Michigan Gov. Gretchen Whitmer on Wednesday sought federal emergency aid for the devastating flooding that has forced 10,000 to evacuate their homes in the midst of a pandemic.
In a letter to President Donald Trump, Whitmer asked that he declare an emergency for Midland County on an expedited basis, MLive reports. The area has been devastated by the floods, caused when a dam breached, leaving thousands of homes underwater, as new satelite pictures show.
Gov. Whitmer, explained that 10,000 residents were being forced to flee their homes due to ‘imminent danger’ of the failure of the Edenville Dam following six to eight inches of rain that also overtopped the Sanford Dam.
The letter continued by stating that Midland County’s 2018 FEMA-approved ‘hazard mitigation plan’ estimates that the building impacts from the failure of the Edenville Dam has a total building value of $878,974,848. Damage estimates are not immediately available for the 5,745 parcels, the letter stated.
In a letter to President Donald Trump on Wednesday, Gov. Whitmer asked that he declare an emergency for Midland County on an expedited basis. New satellite photos show the devastation from the flooding
This photo provided by Maxar Technologies shows Windover High School surrounded by floodwaters in Midland, Mich., Wednesday, May 20, 2020
‘Despite our efforts, local and state resources have been insufficient to respond to the situation. The availability of equipment and personnel is further limited due to the ongoing effects and response requirements of the coronavirus (COVID-19) pandemic,’ she said in the letter.
‘Therefore, additional federal assistance is required to protect public health, safety, and property, and to lessen or avert the threat of more severe and persisting impacts to the community.’
Whitmer is specifically looking for resources to help with debris removal and emergency protectives measures, along with direct federal assistance.
‘The management of debris will be critically important to recovery in the days immediately following this flood disaster,’ the letter states. ‘The wet, heavy, contaminated flood debris from damaged homes and businesses will create dangerous and unsanitary conditions in the affected areas.’
Whitmer is specifically looking for resources to help with debris removal and emergency protectives measures, along with direct federal assistance
The flooded Tittabawassee River around the areas in Midland
Don Thomas of Saginaw pulls his boat up to his son Jason Thomas who went back to his house near W. Signet in Midland to retrieve his families two cats
An aerial photo made with a drone shows damage to a road and bridge after the Edenville dam was breached near Edenville
The letter comes just hours after President Donald Trump declined to specify on Wednesday what laws Michigan was breaking when the secretary of state mailed absentee ballot applications to all voters in the state.
Trump didn’t back down on his threat to with hold federal funds from the state even as Michigan is dealing with severe flooding, with parts of the state being declared a disaster and two dams bursting from the amount of water pouring through.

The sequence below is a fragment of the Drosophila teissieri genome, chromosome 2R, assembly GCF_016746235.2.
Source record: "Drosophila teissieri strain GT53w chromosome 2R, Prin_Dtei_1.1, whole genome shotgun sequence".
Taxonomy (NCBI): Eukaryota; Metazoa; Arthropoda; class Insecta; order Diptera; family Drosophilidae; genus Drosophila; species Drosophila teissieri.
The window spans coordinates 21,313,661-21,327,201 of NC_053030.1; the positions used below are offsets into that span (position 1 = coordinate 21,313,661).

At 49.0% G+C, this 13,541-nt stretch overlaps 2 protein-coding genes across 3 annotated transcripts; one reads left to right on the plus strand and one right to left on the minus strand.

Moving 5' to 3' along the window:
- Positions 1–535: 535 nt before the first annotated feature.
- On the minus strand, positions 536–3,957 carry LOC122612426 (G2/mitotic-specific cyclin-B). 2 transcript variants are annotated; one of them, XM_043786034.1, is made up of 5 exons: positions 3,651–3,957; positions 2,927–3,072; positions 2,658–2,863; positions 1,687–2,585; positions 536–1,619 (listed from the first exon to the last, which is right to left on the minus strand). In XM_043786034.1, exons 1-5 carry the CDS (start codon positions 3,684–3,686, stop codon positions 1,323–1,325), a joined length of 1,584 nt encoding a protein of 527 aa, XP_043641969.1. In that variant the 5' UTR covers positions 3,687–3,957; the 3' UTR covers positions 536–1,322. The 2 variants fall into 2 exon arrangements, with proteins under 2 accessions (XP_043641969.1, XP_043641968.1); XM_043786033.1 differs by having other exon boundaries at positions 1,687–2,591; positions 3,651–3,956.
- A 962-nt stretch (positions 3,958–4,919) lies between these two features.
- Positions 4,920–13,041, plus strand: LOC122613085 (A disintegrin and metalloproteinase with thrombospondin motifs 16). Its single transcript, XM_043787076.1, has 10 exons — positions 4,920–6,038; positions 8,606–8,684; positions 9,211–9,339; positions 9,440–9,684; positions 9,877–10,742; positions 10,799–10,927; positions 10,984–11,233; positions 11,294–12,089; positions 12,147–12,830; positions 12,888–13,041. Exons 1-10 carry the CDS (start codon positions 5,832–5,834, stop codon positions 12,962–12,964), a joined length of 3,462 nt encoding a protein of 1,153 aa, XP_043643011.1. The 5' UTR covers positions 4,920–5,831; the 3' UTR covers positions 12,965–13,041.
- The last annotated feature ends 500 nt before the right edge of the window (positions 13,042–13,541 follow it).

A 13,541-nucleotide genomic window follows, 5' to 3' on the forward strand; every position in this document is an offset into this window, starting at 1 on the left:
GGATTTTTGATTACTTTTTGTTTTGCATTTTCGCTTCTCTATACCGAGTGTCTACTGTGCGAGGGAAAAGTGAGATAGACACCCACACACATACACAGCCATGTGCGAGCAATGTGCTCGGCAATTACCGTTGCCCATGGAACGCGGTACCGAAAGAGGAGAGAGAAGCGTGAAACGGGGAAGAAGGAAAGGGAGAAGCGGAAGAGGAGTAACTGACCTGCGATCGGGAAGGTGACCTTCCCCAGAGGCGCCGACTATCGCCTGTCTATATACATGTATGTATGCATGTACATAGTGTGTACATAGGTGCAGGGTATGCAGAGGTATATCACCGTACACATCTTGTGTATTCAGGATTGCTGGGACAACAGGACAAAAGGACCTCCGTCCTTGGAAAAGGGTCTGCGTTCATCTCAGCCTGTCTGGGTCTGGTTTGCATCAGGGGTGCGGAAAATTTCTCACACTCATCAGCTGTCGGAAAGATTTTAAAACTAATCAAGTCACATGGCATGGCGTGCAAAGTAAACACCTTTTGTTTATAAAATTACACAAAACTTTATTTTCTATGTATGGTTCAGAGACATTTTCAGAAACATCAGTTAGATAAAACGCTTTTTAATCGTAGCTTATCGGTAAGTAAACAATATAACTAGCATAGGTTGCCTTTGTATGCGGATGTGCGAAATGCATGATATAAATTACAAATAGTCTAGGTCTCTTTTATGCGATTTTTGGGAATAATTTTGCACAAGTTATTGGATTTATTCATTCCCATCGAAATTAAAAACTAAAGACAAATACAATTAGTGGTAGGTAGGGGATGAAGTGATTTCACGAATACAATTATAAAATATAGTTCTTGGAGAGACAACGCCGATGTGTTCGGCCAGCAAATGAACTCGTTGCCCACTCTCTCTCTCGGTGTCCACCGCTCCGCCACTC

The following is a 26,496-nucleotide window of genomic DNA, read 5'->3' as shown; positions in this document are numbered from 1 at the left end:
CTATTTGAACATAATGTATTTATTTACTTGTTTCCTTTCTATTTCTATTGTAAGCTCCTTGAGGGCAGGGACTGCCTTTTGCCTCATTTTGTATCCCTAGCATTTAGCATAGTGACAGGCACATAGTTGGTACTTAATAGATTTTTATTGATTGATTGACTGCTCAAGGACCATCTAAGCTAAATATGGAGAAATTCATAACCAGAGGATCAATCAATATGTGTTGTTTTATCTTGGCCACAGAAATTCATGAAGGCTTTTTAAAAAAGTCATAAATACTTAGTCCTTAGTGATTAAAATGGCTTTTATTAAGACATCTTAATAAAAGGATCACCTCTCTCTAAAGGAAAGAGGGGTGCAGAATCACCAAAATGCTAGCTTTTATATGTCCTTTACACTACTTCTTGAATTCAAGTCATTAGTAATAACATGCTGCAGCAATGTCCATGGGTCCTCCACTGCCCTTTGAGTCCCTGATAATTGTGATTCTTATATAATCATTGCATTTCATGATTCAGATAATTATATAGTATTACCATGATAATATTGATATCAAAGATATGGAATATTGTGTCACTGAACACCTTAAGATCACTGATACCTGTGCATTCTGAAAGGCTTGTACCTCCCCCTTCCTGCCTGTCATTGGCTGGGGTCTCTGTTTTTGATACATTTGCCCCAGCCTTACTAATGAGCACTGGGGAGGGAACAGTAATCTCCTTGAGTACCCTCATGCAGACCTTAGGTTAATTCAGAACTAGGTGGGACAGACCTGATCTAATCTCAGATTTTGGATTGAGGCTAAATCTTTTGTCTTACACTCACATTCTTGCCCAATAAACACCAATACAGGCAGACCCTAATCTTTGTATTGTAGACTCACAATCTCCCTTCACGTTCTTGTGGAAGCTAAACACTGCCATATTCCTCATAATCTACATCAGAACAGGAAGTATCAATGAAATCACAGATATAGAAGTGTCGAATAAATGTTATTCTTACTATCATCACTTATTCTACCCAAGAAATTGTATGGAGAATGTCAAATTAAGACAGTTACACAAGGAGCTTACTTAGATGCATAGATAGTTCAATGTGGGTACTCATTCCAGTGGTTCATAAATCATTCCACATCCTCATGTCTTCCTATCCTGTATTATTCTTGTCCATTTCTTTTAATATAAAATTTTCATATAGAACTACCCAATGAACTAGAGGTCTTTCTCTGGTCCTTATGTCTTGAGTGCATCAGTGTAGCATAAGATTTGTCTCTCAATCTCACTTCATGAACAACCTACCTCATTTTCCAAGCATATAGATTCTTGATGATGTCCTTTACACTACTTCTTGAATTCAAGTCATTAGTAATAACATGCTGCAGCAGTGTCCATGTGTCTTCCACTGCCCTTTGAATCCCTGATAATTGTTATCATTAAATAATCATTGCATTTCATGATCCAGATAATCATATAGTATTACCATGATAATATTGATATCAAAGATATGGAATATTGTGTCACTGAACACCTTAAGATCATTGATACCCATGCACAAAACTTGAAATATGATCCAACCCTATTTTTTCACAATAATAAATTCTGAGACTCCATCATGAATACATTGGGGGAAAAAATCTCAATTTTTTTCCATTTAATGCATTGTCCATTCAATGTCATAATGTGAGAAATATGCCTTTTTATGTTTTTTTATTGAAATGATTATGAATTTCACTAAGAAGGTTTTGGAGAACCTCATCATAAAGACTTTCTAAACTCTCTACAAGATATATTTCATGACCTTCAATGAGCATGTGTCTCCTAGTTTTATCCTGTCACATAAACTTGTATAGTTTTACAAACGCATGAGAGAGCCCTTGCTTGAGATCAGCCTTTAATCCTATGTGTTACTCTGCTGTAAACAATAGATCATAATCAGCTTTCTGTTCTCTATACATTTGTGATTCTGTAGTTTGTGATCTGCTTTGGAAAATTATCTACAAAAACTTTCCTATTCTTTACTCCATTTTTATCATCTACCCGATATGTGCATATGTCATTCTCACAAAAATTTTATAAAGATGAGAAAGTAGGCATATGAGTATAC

Trump repeated his criticism that mail-in ballots cause mass voter fraud, which has not been proven, and renewed his call for a voter ID law.
‘Mail-in ballots are a very dangerous thing when they’re subject of massive fraud,’ Trump said at an event at the White House with the governors of Kansas and Arkansas.
Residents explore what remains of the West Curtis Road bridge which was swept away following extreme flooding throughout central Michigan
A Michigan National Guard hands a pet to the owner after they were evacuated to an emergency shelter during the flooding along the Tittabawassee River
People look at damage to a road after the Edenville dam was breached near Edenville
An aerial photo made with a drone shows damage to a house after the Edenville dam was breached near Edenville
‘People have to check you, they have to see, they’re to look at you and check you,’ he said. ‘I mean when you get thousands of ballots, and then put them in a bag and they just bring them in, who knows where they came from? It’s so obvious. And frankly they should have voter ID. That’s what they should have. You really want to know what the country wants? The country wants voter ID. Otherwise it’s going to be subjected to tremendous illegality and fraud.’
The Trump campaign said Michigan law requires voters to request an absentee ballot application be mailed to them.
‘President Trump is correct. There is no statutory authority for the secretary of state in Michigan to send absentee ballot applications to all voters. Existing case law in Michigan supports that conclusion as well,’ a campaign spokesperson said.
Trump didn’t get specific on what kind of federal funds might be with held from the state. ‘You’ll be finding out that we finding out very soon if it’s necessary,’ he said. ‘I don’t think it’s going to be necessary.’
President Donald Trump declined to specify what laws he said Michigan was breaking when the secretary of state mailed absentee ballot applications to all voters in the state
He also noted he’s spoke with Gov. Gretchen Whitmer, a Democrat, that day, ahead of his visit to the state on Thursday.
‘They have a big problem with the dams breaking. So that is a big big problem. And so we’ve sent the FEMA and the Army Corps of Engineers out, and they’re very good at dams, they’re probably better at than anybody you can think of, right? The Army Corps of Engineers have done a fantastic job,’ he said.